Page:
Air quality assessment with Dyson - Great Western Air Ambulance Charity
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June 11, 2024
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Air quality assessment with Dyson

Great Western Air Ambulance Charity (GWAAC) and its aviation partner Babcock International Group (Babcock) have partnered with Dyson to monitor the quality of air inside the charity’s EC135-T2 helicopter (Helimed 65) in what we believe is the first trial of its kind with an air ambulance. A Dyson latest-generation air quality monitoring backpack will be used to assess the air quality in Helimed 65 over two weeks; the outcome of which will inform decisions about whether changes are needed to improve the quality of air for crew and patients.


What is a Dyson air quality monitoring backpack?

Dyson air quality monitoring backpacks were introduced in 2019 for the Breathe London study. The study equipped five London schools with mobile air sensory technology to develop an understanding of the air quality inner-city children are exposed to.

Dyson has since used the technology to monitor air quality in cities across the world and to look at the impact on air pollution from the COVID-19 lockdown. Other Dyson projects have looked at the effects of clean air versus polluted air on the performance of athletes.

The backpack contains a monitor and a battery pack to measure six different types of pollutants (particulate matters, volatile organic compounds, CO2…)


Why is GWAAC taking part?

Air quality concerns arose during the COVID-19 pandemic due to the risk of our crew being infected with the virus whilst in flight. Air quality is a priority to us, so we jumped at the chance to participate in this trial with Dyson and Babcock.

The trial aims to get a baseline of what our crew and patients breathe in during a flight so we can understand if there are any points of concern.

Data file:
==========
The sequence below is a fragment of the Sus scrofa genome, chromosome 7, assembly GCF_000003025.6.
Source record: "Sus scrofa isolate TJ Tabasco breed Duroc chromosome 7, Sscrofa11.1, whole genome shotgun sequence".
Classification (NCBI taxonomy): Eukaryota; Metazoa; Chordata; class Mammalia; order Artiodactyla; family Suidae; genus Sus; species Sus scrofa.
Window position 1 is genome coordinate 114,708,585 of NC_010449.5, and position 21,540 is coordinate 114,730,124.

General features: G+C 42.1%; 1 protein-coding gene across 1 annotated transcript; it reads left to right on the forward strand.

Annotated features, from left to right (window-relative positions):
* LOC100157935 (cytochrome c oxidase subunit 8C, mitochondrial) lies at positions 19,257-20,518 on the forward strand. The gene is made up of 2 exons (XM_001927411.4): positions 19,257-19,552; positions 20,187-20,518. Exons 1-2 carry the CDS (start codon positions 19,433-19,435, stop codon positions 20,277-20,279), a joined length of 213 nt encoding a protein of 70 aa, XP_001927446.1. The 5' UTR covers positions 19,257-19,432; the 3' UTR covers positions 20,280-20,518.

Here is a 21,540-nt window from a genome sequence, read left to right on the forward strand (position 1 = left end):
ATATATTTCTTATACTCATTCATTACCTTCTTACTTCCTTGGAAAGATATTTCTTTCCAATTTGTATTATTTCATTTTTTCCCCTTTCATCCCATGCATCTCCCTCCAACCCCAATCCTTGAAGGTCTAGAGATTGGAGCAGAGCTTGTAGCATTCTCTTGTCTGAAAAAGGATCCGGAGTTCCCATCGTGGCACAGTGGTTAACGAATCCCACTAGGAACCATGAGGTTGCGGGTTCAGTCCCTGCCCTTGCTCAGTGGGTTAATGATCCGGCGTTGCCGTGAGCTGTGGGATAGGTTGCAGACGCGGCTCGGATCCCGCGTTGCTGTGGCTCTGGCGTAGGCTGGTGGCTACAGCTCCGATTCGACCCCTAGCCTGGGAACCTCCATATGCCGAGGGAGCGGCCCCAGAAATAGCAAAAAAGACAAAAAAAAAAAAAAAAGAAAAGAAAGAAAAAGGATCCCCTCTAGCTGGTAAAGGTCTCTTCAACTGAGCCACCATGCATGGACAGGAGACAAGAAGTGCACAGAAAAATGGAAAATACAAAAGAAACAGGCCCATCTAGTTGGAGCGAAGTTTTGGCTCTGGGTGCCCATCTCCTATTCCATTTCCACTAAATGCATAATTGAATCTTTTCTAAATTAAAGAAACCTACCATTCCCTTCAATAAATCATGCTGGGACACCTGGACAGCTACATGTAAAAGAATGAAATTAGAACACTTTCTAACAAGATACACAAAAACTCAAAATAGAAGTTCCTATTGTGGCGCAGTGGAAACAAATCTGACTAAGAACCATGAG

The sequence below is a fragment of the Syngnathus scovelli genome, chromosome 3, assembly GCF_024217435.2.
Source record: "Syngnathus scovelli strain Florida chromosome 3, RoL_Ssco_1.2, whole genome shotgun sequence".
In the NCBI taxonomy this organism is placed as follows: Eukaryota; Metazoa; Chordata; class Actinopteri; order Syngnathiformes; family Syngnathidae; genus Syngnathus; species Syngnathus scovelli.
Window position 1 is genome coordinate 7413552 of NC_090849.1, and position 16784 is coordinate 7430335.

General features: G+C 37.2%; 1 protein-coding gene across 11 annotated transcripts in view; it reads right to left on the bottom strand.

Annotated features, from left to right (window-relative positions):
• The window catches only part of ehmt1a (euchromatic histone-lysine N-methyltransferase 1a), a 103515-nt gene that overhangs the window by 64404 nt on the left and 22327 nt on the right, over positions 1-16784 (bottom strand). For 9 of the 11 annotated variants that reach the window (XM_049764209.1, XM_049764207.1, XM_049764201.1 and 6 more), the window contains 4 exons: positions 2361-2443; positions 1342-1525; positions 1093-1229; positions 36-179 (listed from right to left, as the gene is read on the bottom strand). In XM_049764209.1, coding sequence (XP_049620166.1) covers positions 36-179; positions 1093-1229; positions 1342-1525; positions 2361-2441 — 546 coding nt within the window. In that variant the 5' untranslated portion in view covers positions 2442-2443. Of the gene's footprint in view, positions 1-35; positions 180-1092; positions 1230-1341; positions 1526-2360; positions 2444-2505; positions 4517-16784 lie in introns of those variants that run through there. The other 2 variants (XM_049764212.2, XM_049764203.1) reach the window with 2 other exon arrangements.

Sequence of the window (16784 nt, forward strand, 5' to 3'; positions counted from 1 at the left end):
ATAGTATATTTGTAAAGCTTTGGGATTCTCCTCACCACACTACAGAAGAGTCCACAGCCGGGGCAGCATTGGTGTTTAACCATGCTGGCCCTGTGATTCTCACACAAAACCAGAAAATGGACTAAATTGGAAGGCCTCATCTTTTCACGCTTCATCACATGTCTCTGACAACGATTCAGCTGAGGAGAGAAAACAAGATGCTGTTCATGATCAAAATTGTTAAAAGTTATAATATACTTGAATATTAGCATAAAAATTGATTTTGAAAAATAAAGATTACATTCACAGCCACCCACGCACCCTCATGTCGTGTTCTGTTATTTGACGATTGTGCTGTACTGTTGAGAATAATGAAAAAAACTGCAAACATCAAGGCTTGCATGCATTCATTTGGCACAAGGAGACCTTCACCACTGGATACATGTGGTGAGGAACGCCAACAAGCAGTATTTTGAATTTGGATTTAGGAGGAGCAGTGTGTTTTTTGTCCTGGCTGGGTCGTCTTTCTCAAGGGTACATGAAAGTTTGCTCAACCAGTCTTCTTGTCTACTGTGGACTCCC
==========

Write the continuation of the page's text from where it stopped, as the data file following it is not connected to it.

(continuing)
Once we understand our baseline air quality, together with Babcock, we can determine any additional measures we need to include to improve the air quality in Helimed 65. Any measures incorporated into Helimed 65 will need to be compliant with all regulatory and safety requirements of operating an air ambulance.


What does the trial involve?

Dyson’s air quality monitor backpack will conveniently hang over the back of the front seat in GWAAC’s helicopter. It’s the seat next to the Pilot used by a Specialist Paramedic who is trained to help navigate and keep a lookout for hazards. The backpack will face into the cabin where the rest of the crew sit, along with the patient for the two-week trial.

There is space inside the backpack so it can double as a usable bag to carry equipment for the crew (very handy!) such as an EPCR (Electronic Patient Care Record) that the crew uses to record patient information.

The air quality monitor will be in record-only mode to prolong battery life with an app installed on an iPad that remains at the airbase and can be viewed once the helicopter has returned to base.

The air quality monitor will need a charge every three to four days.


What happens next?

Dyson will analyse the data collected from the air quality monitor alongside information provided by Babcock that will include flight times, where the helicopter has been, how many people were in the cabin and how it was ventilated during that flight.

The crew will also be using the Dyson air quality monitoring backpack in the critical care cars and in other settings around the airbase such as the Operations room and in the hangar. It is hoped the technology will help us understand the air quality at our Almondsbury airbase, and any measures we should consider taking.

“Air quality is a growing health concern, and this trial will allow us, in partnership with Dyson and Babcock to explore the air quality for our patients and crew onboard HM65 as well as around our base.”

Tim Ross-Smith, Operations Officer, Great Western Air Ambulance Charity

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